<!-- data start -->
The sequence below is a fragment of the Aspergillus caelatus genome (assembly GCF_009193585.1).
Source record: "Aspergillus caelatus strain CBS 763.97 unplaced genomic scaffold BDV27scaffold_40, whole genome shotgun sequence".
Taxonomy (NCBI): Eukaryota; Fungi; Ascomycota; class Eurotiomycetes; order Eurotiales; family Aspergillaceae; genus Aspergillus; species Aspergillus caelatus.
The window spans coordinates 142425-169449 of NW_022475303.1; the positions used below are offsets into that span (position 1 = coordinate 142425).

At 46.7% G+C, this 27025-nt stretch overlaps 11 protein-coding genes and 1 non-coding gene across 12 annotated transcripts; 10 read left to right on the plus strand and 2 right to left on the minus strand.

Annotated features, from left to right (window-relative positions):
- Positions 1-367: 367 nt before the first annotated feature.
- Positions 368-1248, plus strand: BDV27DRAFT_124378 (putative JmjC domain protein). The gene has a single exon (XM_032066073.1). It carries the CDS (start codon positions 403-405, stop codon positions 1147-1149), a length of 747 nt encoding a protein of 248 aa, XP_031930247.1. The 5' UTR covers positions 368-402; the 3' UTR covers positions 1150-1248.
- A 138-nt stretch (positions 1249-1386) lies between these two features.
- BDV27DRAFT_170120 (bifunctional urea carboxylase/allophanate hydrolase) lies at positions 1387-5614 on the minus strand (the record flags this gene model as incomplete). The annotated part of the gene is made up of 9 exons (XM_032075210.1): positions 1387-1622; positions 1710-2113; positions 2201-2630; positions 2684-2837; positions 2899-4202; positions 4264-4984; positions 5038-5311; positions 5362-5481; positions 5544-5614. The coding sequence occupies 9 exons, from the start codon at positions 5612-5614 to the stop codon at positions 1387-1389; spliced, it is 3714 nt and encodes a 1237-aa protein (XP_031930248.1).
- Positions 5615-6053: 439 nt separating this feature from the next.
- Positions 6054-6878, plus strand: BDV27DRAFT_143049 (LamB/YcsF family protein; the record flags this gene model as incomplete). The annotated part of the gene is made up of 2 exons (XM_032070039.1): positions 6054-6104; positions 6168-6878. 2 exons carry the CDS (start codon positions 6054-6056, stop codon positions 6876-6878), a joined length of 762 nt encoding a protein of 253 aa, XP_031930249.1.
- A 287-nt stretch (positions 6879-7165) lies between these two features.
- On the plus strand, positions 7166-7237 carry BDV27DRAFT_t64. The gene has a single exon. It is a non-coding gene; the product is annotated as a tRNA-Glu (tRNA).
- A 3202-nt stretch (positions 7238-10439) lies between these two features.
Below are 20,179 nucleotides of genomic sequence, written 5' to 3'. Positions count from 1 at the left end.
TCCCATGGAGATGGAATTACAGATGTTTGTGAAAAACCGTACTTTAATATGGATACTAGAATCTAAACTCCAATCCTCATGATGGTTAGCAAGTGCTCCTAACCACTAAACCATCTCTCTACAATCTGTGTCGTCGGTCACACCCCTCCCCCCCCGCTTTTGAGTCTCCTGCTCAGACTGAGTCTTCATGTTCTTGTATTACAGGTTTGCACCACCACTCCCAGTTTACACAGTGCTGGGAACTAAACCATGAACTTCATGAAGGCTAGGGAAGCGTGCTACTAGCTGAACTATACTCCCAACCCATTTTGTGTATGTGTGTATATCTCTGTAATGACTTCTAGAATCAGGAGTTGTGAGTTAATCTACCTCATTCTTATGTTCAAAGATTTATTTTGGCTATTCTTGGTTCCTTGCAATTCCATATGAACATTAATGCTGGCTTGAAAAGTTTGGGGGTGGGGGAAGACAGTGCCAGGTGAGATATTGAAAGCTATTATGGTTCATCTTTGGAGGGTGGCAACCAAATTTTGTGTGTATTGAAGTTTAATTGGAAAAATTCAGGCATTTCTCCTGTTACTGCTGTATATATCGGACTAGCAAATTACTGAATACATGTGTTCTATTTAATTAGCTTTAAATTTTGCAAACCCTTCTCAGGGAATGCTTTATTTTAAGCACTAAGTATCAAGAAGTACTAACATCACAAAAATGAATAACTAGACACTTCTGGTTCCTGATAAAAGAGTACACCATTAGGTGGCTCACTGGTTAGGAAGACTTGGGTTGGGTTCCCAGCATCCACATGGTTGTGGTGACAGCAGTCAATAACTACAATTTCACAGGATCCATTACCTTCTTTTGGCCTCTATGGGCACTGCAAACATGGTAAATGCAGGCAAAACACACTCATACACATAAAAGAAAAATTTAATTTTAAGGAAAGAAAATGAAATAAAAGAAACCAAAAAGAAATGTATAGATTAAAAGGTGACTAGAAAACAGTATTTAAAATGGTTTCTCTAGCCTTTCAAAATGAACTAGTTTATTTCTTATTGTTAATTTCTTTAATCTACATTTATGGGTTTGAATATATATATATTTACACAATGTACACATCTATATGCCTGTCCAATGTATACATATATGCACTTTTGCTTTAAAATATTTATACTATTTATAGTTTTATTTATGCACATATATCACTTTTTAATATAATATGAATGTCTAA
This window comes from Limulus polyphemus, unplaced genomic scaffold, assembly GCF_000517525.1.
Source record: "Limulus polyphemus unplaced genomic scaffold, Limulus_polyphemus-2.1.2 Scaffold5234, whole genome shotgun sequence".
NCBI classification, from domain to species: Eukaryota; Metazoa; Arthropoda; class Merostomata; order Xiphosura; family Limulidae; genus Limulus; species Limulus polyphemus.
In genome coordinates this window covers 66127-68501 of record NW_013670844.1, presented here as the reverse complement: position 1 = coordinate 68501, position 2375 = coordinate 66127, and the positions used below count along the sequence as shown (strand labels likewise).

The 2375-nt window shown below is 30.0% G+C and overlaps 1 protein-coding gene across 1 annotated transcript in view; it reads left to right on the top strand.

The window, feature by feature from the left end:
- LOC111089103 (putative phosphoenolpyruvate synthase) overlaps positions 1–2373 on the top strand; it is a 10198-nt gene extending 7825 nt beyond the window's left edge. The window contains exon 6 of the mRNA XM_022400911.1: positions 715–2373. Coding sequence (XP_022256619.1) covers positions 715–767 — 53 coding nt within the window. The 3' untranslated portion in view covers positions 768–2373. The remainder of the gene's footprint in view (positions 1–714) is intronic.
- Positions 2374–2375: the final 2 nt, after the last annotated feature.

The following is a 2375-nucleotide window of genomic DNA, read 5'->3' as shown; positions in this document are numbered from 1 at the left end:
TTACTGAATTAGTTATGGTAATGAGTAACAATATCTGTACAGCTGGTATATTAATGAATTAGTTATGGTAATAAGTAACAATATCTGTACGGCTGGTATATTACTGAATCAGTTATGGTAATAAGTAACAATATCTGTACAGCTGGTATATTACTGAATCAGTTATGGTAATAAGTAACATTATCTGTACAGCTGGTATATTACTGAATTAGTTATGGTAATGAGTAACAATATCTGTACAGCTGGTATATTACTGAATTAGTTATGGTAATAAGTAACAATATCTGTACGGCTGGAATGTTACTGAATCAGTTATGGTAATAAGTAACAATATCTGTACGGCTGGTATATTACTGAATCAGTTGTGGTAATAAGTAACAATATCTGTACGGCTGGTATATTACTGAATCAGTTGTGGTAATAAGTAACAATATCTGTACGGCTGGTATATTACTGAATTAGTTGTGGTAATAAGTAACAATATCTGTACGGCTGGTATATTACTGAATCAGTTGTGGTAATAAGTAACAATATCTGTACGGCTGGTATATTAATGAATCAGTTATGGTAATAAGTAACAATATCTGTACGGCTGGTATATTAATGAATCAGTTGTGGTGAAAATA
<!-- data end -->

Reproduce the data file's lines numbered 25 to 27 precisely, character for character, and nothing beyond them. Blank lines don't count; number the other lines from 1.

- Positions 2374–2375: the final 2 nt, after the last annotated feature.

The following is a 2375-nucleotide window of genomic DNA, read 5'->3' as shown; positions in this document are numbered from 1 at the left end:
TTACTGAATTAGTTATGGTAATGAGTAACAATATCTGTACAGCTGGTATATTAATGAATTAGTTATGGTAATAAGTAACAATATCTGTACGGCTGGTATATTACTGAATCAGTTATGGTAATAAGTAACAATATCTGTACAGCTGGTATATTACTGAATCAGTTATGGTAATAAGTAACATTATCTGTACAGCTGGTATATTACTGAATTAGTTATGGTAATGAGTAACAATATCTGTACAGCTGGTATATTACTGAATTAGTTATGGTAATAAGTAACAATATCTGTACGGCTGGAATGTTACTGAATCAGTTATGGTAATAAGTAACAATATCTGTACGGCTGGTATATTACTGAATCAGTTGTGGTAATAAGTAACAATATCTGTACGGCTGGTATATTACTGAATCAGTTGTGGTAATAAGTAACAATATCTGTACGGCTGGTATATTACTGAATTAGTTGTGGTAATAAGTAACAATATCTGTACGGCTGGTATATTACTGAATCAGTTGTGGTAATAAGTAACAATATCTGTACGGCTGGTATATTAATGAATCAGTTATGGTAATAAGTAACAATATCTGTACGGCTGGTATATTAATGAATCAGTTGTGGTGAAAATA